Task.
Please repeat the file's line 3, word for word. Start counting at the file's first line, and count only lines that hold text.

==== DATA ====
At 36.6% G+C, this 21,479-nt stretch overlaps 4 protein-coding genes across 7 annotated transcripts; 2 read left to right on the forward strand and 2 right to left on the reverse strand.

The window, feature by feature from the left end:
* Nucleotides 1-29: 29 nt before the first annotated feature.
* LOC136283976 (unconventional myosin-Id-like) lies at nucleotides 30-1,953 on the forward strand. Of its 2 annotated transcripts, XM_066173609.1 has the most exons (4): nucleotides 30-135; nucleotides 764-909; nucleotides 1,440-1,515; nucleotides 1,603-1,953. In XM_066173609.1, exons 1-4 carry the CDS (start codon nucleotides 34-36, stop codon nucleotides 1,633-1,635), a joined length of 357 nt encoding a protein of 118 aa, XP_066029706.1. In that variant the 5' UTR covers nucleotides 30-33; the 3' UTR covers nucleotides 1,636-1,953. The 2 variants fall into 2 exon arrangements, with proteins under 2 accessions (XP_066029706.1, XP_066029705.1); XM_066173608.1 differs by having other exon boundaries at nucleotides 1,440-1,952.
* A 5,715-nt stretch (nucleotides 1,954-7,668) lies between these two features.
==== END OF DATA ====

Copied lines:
* Nucleotides 1-29: 29 nt before the first annotated feature.